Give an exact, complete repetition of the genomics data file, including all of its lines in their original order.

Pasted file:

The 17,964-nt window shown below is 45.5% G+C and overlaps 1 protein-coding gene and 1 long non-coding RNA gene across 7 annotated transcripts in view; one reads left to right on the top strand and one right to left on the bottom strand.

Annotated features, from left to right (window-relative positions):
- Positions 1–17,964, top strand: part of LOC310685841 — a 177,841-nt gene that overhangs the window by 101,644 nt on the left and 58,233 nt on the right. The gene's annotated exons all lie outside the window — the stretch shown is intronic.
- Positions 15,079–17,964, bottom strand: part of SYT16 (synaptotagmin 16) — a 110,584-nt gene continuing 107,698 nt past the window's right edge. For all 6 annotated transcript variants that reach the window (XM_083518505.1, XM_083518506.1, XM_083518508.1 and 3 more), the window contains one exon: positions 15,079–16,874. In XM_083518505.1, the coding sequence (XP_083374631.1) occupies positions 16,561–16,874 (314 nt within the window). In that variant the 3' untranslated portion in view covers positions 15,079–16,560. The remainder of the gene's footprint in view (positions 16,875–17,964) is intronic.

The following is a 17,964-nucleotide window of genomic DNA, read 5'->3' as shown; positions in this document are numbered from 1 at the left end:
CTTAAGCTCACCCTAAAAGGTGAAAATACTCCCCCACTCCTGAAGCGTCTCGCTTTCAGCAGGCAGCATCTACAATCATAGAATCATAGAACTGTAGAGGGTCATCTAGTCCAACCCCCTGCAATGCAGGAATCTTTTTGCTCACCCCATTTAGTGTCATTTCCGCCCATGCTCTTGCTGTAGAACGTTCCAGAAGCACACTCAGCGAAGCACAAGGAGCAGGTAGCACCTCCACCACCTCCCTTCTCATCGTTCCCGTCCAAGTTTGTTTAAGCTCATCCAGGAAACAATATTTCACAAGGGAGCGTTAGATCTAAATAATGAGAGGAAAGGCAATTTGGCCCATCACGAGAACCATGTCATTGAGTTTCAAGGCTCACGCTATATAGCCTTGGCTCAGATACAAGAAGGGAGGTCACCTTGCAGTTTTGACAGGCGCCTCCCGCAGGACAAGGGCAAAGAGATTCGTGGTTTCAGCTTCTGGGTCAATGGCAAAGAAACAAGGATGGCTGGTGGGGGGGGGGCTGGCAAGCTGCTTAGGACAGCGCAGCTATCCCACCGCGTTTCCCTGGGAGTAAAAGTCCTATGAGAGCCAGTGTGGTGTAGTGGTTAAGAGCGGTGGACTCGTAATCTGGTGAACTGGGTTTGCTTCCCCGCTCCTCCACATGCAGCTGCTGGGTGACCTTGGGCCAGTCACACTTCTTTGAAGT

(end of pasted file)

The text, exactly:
The 17,964-nt window shown below is 45.5% G+C and overlaps 1 protein-coding gene and 1 long non-coding RNA gene across 7 annotated transcripts in view; one reads left to right on the top strand and one right to left on the bottom strand.

Annotated features, from left to right (window-relative positions):
- Positions 1–17,964, top strand: part of LOC310685841 — a 177,841-nt gene that overhangs the window by 101,644 nt on the left and 58,233 nt on the right. The gene's annotated exons all lie outside the window — the stretch shown is intronic.
- Positions 15,079–17,964, bottom strand: part of SYT16 (synaptotagmin 16) — a 110,584-nt gene continuing 107,698 nt past the window's right edge. For all 6 annotated transcript variants that reach the window (XM_083518505.1, XM_083518506.1, XM_083518508.1 and 3 more), the window contains one exon: positions 15,079–16,874. In XM_083518505.1, the coding sequence (XP_083374631.1) occupies positions 16,561–16,874 (314 nt within the window). In that variant the 3' untranslated portion in view covers positions 15,079–16,560. The remainder of the gene's footprint in view (positions 16,875–17,964) is intronic.

The following is a 17,964-nucleotide window of genomic DNA, read 5'->3' as shown; positions in this document are numbered from 1 at the left end:
CTTAAGCTCACCCTAAAAGGTGAAAATACTCCCCCACTCCTGAAGCGTCTCGCTTTCAGCAGGCAGCATCTACAATCATAGAATCATAGAACTGTAGAGGGTCATCTAGTCCAACCCCCTGCAATGCAGGAATCTTTTTGCTCACCCCATTTAGTGTCATTTCCGCCCATGCTCTTGCTGTAGAACGTTCCAGAAGCACACTCAGCGAAGCACAAGGAGCAGGTAGCACCTCCACCACCTCCCTTCTCATCGTTCCCGTCCAAGTTTGTTTAAGCTCATCCAGGAAACAATATTTCACAAGGGAGCGTTAGATCTAAATAATGAGAGGAAAGGCAATTTGGCCCATCACGAGAACCATGTCATTGAGTTTCAAGGCTCACGCTATATAGCCTTGGCTCAGATACAAGAAGGGAGGTCACCTTGCAGTTTTGACAGGCGCCTCCCGCAGGACAAGGGCAAAGAGATTCGTGGTTTCAGCTTCTGGGTCAATGGCAAAGAAACAAGGATGGCTGGTGGGGGGGGGGCTGGCAAGCTGCTTAGGACAGCGCAGCTATCCCACCGCGTTTCCCTGGGAGTAAAAGTCCTATGAGAGCCAGTGTGGTGTAGTGGTTAAGAGCGGTGGACTCGTAATCTGGTGAACTGGGTTTGCTTCCCCGCTCCTCCACATGCAGCTGCTGGGTGACCTTGGGCCAGTCACACTTCTTTGAAGT